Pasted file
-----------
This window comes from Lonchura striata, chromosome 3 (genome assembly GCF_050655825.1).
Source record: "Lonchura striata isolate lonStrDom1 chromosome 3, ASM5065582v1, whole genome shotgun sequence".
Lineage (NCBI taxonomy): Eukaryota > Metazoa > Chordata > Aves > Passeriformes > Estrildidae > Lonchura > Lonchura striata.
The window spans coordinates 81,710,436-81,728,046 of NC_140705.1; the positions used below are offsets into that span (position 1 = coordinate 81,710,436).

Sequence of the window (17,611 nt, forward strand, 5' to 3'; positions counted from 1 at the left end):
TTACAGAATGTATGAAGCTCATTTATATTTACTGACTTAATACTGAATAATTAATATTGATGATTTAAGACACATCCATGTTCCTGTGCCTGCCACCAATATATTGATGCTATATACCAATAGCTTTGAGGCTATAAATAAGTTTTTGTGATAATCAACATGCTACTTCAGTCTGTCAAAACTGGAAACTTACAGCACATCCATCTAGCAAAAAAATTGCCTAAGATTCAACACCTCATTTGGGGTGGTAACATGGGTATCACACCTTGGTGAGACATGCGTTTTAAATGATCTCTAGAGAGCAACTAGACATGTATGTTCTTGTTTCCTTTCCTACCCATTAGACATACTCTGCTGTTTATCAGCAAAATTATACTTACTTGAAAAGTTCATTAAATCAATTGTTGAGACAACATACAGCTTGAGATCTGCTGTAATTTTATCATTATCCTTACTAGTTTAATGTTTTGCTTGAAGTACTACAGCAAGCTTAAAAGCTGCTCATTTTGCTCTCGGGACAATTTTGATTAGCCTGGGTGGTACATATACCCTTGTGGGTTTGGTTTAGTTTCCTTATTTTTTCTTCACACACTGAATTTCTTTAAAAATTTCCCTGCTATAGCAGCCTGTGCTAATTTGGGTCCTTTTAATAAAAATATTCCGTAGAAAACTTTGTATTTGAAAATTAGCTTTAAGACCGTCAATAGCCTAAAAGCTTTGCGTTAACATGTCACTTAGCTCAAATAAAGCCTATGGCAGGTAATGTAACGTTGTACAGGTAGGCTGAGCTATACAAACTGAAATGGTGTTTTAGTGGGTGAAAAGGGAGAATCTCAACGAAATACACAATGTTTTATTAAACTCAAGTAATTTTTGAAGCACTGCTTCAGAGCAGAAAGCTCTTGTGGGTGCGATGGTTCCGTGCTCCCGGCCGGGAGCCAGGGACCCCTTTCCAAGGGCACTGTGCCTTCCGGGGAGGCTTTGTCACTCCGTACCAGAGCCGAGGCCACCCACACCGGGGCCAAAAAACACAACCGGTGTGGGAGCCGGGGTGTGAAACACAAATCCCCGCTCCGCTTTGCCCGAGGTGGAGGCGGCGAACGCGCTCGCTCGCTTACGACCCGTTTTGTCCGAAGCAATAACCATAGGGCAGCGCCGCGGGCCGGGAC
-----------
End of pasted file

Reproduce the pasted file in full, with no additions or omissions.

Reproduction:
This window comes from Lonchura striata, chromosome 3 (genome assembly GCF_050655825.1).
Source record: "Lonchura striata isolate lonStrDom1 chromosome 3, ASM5065582v1, whole genome shotgun sequence".
Lineage (NCBI taxonomy): Eukaryota > Metazoa > Chordata > Aves > Passeriformes > Estrildidae > Lonchura > Lonchura striata.
The window spans coordinates 81,710,436-81,728,046 of NC_140705.1; the positions used below are offsets into that span (position 1 = coordinate 81,710,436).

Sequence of the window (17,611 nt, forward strand, 5' to 3'; positions counted from 1 at the left end):
TTACAGAATGTATGAAGCTCATTTATATTTACTGACTTAATACTGAATAATTAATATTGATGATTTAAGACACATCCATGTTCCTGTGCCTGCCACCAATATATTGATGCTATATACCAATAGCTTTGAGGCTATAAATAAGTTTTTGTGATAATCAACATGCTACTTCAGTCTGTCAAAACTGGAAACTTACAGCACATCCATCTAGCAAAAAAATTGCCTAAGATTCAACACCTCATTTGGGGTGGTAACATGGGTATCACACCTTGGTGAGACATGCGTTTTAAATGATCTCTAGAGAGCAACTAGACATGTATGTTCTTGTTTCCTTTCCTACCCATTAGACATACTCTGCTGTTTATCAGCAAAATTATACTTACTTGAAAAGTTCATTAAATCAATTGTTGAGACAACATACAGCTTGAGATCTGCTGTAATTTTATCATTATCCTTACTAGTTTAATGTTTTGCTTGAAGTACTACAGCAAGCTTAAAAGCTGCTCATTTTGCTCTCGGGACAATTTTGATTAGCCTGGGTGGTACATATACCCTTGTGGGTTTGGTTTAGTTTCCTTATTTTTTCTTCACACACTGAATTTCTTTAAAAATTTCCCTGCTATAGCAGCCTGTGCTAATTTGGGTCCTTTTAATAAAAATATTCCGTAGAAAACTTTGTATTTGAAAATTAGCTTTAAGACCGTCAATAGCCTAAAAGCTTTGCGTTAACATGTCACTTAGCTCAAATAAAGCCTATGGCAGGTAATGTAACGTTGTACAGGTAGGCTGAGCTATACAAACTGAAATGGTGTTTTAGTGGGTGAAAAGGGAGAATCTCAACGAAATACACAATGTTTTATTAAACTCAAGTAATTTTTGAAGCACTGCTTCAGAGCAGAAAGCTCTTGTGGGTGCGATGGTTCCGTGCTCCCGGCCGGGAGCCAGGGACCCCTTTCCAAGGGCACTGTGCCTTCCGGGGAGGCTTTGTCACTCCGTACCAGAGCCGAGGCCACCCACACCGGGGCCAAAAAACACAACCGGTGTGGGAGCCGGGGTGTGAAACACAAATCCCCGCTCCGCTTTGCCCGAGGTGGAGGCGGCGAACGCGCTCGCTCGCTTACGACCCGTTTTGTCCGAAGCAATAACCATAGGGCAGCGCCGCGGGCCGGGAC